Thanks, Rob
 
Joined
Feb 29, 2012
Messages
1,819
Location
Schenectady, NY
Rob,
I've built a couple dozen strip canoes, many paddles, and even a strip sailboat! All of the construction is ridiculously simple, and mistakes are easy to recover from except for the glassing...an error in the glassing is difficult to recover from, not impossible, just time consuming.
With that said, with modern epoxy resins, it's easier than ever. And the cost savings are phenomenal, but nothing compared to the satisfaction of using the stuff you built yourself. Anyway, you're not alone, the glassing is usually the stumble step in most people's plans.
Those paddles, for example, cost me about $30 each to build. They have 8 x 20 blades and weigh 13 ounces. If I were to buy a similar paddle from a commercial source, they would cost around $250-$300!! The strip canoes that I build usually cost around $500, compare that to any carbon, kevlar or glass boat. BTW, I have a 16'8" DY Special that I built, it weighs 31 lb!! That's lighter than any layup that Sawyer ever made.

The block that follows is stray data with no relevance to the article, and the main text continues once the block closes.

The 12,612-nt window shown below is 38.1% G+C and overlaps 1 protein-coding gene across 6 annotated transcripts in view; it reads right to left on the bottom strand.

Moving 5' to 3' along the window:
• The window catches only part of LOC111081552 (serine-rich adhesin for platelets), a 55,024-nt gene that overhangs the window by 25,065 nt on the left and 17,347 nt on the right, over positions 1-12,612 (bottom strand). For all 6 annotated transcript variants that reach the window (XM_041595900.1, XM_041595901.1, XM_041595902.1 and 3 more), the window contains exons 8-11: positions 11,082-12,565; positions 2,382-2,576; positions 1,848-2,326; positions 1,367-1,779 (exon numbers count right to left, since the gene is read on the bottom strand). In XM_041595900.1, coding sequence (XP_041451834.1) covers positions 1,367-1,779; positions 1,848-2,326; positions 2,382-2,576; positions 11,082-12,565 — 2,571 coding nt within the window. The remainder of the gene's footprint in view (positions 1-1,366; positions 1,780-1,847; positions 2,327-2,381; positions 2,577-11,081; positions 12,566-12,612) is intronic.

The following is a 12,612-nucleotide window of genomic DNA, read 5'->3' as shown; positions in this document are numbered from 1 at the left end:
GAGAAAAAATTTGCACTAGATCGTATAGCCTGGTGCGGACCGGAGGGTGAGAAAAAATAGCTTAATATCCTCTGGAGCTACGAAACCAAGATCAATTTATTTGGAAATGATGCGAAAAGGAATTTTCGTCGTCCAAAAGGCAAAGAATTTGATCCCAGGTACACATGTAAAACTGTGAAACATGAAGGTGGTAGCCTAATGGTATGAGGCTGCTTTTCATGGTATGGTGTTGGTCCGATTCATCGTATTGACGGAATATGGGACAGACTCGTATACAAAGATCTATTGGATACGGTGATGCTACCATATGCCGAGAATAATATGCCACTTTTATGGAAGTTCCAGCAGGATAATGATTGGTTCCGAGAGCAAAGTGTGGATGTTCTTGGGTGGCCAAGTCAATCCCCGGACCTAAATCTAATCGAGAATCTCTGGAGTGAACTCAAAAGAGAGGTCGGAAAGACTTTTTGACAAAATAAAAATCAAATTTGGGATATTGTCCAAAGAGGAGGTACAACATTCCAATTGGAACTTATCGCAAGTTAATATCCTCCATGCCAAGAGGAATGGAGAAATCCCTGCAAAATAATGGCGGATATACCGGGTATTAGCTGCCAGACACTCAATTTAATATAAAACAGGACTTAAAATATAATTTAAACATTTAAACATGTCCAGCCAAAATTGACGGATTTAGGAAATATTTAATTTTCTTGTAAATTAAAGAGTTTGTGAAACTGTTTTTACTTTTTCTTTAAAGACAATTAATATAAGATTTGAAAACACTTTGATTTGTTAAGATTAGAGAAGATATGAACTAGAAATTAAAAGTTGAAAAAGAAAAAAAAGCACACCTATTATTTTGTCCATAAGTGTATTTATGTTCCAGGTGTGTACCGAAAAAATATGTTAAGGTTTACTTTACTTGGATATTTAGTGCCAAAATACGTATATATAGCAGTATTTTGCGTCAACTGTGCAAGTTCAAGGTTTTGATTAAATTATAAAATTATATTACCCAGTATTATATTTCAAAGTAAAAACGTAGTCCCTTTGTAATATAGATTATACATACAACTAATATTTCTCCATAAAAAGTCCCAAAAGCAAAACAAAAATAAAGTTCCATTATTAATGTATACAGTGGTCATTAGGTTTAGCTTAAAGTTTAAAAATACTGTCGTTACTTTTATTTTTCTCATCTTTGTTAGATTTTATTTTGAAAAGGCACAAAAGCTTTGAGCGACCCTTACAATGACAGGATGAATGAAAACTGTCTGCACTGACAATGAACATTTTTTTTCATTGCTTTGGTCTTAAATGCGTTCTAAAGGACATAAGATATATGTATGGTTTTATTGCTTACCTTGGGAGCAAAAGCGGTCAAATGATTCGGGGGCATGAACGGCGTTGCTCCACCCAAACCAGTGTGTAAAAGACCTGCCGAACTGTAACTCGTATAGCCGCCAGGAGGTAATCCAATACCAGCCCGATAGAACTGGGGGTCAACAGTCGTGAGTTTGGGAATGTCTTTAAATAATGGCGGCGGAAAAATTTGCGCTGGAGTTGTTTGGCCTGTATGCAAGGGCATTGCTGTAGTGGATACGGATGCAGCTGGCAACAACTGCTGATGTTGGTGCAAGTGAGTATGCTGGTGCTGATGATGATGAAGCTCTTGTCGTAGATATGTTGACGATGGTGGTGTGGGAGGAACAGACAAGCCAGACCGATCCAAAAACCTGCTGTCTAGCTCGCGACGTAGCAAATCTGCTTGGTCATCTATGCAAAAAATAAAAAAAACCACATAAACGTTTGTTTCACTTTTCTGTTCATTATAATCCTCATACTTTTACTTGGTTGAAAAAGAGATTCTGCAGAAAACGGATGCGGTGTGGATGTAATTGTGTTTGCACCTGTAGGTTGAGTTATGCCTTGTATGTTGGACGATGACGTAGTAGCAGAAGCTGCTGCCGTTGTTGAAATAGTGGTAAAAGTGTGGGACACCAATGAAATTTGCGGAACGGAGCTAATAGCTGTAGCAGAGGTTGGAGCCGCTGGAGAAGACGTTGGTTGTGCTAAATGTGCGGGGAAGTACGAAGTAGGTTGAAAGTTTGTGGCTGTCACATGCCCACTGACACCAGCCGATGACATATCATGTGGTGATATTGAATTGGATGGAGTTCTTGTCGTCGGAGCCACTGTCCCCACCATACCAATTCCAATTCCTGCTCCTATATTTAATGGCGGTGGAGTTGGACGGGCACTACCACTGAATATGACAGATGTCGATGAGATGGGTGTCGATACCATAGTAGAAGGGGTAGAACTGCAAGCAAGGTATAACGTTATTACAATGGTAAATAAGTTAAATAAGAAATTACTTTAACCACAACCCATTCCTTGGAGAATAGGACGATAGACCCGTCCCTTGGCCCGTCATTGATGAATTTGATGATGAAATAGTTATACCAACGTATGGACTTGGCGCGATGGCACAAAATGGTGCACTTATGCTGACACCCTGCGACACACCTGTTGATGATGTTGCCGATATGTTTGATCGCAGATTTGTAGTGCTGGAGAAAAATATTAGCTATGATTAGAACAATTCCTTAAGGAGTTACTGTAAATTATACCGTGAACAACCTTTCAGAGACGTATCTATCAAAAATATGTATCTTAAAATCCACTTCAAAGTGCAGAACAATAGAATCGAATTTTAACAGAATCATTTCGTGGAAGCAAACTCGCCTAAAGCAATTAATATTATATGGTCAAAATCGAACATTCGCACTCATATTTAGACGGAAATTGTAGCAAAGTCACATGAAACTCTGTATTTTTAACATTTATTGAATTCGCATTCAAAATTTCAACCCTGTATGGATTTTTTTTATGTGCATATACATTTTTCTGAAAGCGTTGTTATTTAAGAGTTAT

If you rummage around my Picasa photos, you'll find step by step photos of a canoe that I built and donated to a non profit organization, many people have told me that those photos, and a related forum thread, was better information than any how to book they has seen.

Maybe...

I buy most of my fiberglassing supplies from RAKA in Florida, great prices, great selection, easy to deal with, and very fair shipping costs.
And there are too many online videos to count that shown how to laminate fiberglass over wood.
You could try making your own paddle, you may find you have a hidden talent, or not. If not, you just would need more practice. None of my projects ever end up the way that I initially envision them, but I accept their flaws and call it "character".

If you have any other questions, or just want to talk boats, just contact here or via PM...

Mike T.